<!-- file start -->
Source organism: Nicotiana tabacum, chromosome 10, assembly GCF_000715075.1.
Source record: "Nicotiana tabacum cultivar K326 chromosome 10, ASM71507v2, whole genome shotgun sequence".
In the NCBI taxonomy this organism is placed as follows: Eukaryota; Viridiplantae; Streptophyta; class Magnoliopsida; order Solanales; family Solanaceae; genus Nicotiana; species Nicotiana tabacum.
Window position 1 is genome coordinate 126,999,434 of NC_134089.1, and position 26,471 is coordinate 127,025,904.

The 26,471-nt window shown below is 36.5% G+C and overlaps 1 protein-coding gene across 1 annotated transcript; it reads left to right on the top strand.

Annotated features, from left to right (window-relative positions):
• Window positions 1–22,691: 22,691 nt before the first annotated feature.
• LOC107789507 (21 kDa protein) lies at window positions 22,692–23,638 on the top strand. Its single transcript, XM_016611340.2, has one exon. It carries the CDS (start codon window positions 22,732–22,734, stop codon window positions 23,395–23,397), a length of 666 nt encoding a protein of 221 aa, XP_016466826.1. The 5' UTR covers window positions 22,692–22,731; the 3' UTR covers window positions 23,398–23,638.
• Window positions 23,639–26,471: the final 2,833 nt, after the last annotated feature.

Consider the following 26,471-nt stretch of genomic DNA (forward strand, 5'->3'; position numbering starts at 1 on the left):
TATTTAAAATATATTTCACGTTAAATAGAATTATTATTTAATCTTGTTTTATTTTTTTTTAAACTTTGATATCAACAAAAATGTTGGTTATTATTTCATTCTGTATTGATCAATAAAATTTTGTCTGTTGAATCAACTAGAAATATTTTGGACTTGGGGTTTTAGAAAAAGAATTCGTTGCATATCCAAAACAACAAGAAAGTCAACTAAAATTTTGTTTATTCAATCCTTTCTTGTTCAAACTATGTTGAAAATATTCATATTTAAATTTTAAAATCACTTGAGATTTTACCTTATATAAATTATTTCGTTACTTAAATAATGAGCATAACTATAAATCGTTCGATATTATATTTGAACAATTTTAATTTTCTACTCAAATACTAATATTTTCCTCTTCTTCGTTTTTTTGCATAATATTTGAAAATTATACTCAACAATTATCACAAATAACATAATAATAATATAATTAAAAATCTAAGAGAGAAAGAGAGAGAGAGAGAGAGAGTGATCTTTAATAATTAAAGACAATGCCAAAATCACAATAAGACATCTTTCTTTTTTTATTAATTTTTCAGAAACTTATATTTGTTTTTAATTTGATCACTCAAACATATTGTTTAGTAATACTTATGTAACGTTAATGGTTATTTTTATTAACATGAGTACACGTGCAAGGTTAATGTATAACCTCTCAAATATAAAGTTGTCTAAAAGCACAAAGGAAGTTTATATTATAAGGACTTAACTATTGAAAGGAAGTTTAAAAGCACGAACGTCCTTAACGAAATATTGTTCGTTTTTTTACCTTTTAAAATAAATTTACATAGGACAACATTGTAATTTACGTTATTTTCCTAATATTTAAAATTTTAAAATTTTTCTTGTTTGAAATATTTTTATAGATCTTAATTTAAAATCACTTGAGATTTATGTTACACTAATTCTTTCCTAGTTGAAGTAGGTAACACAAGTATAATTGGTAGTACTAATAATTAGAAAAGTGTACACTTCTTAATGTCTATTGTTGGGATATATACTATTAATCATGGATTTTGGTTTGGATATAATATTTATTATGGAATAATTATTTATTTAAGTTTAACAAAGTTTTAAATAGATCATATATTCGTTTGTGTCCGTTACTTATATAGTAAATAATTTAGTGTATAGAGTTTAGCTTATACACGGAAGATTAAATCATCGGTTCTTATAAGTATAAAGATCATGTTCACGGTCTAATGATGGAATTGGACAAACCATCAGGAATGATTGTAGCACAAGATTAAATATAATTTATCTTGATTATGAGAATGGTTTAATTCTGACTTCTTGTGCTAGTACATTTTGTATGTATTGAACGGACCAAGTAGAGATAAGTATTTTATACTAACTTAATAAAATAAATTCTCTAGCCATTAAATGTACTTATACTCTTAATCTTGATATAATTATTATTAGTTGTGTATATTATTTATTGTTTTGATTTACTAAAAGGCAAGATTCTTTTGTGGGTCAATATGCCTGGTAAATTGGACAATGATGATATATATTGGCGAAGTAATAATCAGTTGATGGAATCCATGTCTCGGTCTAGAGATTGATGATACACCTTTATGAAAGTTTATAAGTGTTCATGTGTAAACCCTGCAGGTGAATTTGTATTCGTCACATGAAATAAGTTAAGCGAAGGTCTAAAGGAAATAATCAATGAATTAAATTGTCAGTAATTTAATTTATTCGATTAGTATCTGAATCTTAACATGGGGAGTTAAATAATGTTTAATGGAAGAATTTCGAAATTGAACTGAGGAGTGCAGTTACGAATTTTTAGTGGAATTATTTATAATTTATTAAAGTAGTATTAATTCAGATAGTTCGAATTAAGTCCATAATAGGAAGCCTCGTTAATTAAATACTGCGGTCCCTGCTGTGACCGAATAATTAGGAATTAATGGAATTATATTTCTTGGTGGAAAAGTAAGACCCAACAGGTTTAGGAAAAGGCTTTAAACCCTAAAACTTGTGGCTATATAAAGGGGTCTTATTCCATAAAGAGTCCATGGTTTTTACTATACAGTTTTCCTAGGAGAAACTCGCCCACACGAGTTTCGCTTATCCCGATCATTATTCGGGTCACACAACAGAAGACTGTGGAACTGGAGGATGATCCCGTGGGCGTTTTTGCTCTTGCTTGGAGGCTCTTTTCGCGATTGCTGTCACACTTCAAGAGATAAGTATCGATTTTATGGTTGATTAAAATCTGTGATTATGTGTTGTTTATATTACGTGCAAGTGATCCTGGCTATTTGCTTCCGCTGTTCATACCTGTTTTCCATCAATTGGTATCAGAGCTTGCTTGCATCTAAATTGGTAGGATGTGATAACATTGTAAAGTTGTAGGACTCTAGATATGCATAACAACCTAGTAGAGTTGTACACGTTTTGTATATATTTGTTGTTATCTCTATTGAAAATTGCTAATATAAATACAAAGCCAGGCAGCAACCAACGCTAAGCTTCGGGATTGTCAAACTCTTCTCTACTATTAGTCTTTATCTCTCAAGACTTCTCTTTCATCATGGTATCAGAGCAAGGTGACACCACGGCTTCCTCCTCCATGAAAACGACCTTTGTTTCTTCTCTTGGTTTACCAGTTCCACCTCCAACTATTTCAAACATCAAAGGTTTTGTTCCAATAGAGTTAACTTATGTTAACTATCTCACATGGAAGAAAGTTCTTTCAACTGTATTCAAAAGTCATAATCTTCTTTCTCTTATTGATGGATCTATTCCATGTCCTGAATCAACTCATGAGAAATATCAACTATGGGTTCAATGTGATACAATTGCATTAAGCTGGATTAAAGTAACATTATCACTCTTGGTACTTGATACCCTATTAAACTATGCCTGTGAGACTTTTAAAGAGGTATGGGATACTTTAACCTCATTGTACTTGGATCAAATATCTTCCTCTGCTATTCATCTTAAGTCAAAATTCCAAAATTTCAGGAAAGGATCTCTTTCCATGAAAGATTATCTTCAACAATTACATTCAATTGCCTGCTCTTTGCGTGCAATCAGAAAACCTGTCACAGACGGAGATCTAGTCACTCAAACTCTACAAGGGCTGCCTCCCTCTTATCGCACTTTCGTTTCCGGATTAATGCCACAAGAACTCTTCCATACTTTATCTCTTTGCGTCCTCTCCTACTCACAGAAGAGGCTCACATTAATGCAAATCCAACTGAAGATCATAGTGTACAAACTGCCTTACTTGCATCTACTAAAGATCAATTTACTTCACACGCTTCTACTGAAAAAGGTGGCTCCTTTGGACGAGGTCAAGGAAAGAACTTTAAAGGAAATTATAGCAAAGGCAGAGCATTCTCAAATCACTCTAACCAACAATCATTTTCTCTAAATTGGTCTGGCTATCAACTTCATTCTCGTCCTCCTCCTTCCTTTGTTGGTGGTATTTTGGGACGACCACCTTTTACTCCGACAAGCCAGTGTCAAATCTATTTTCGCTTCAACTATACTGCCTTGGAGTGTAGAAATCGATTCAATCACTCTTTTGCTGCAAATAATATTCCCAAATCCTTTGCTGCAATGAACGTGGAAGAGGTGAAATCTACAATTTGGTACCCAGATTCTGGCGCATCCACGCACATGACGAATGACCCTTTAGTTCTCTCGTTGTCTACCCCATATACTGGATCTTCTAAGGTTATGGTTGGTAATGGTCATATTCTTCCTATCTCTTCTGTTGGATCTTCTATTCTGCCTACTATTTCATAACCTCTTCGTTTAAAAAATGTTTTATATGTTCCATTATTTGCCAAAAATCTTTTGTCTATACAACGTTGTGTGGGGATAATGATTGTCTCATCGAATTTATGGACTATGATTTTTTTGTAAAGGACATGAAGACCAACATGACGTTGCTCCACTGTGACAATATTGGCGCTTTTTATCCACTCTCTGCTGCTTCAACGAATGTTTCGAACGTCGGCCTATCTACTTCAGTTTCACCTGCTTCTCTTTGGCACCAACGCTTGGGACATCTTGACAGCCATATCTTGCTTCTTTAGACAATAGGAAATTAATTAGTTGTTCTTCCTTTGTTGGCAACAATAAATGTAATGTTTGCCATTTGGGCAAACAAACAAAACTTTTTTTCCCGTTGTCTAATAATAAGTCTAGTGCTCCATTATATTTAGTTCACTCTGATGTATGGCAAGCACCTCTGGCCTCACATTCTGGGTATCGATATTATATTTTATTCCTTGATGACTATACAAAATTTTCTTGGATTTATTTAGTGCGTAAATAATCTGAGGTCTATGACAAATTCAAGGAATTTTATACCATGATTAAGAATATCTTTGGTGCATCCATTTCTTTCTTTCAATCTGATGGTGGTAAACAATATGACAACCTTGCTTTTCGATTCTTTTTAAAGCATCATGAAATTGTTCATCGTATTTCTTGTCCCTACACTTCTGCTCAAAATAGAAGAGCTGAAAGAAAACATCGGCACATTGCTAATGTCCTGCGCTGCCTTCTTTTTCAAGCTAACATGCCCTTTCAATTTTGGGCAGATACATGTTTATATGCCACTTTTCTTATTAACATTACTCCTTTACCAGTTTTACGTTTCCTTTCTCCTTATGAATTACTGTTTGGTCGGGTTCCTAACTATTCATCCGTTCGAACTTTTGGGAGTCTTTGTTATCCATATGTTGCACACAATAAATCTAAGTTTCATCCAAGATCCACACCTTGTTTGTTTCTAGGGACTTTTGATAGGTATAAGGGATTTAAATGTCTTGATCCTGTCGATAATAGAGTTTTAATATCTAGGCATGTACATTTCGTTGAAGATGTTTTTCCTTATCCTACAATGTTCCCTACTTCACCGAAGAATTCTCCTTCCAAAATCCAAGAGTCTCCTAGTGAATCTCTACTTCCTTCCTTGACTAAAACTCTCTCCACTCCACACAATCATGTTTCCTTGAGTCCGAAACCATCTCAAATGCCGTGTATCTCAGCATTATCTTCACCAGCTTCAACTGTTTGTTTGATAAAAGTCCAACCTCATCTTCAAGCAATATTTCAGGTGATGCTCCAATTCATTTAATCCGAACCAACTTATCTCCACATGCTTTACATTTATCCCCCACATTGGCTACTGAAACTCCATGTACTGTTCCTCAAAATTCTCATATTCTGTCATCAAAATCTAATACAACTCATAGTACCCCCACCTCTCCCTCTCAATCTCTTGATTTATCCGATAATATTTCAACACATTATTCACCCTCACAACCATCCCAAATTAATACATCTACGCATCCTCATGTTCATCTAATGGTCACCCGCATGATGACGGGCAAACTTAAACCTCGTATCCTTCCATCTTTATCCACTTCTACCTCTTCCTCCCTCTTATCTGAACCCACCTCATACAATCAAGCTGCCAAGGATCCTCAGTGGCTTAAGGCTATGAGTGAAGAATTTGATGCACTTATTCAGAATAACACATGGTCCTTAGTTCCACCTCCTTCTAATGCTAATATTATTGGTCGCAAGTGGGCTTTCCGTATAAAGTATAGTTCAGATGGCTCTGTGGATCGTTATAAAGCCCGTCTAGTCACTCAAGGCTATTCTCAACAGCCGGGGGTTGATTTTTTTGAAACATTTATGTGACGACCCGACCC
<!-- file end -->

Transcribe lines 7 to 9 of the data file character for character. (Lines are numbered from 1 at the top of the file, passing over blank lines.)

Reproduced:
• Window positions 1–22,691: 22,691 nt before the first annotated feature.
• LOC107789507 (21 kDa protein) lies at window positions 22,692–23,638 on the top strand. Its single transcript, XM_016611340.2, has one exon. It carries the CDS (start codon window positions 22,732–22,734, stop codon window positions 23,395–23,397), a length of 666 nt encoding a protein of 221 aa, XP_016466826.1. The 5' UTR covers window positions 22,692–22,731; the 3' UTR covers window positions 23,398–23,638.
• Window positions 23,639–26,471: the final 2,833 nt, after the last annotated feature.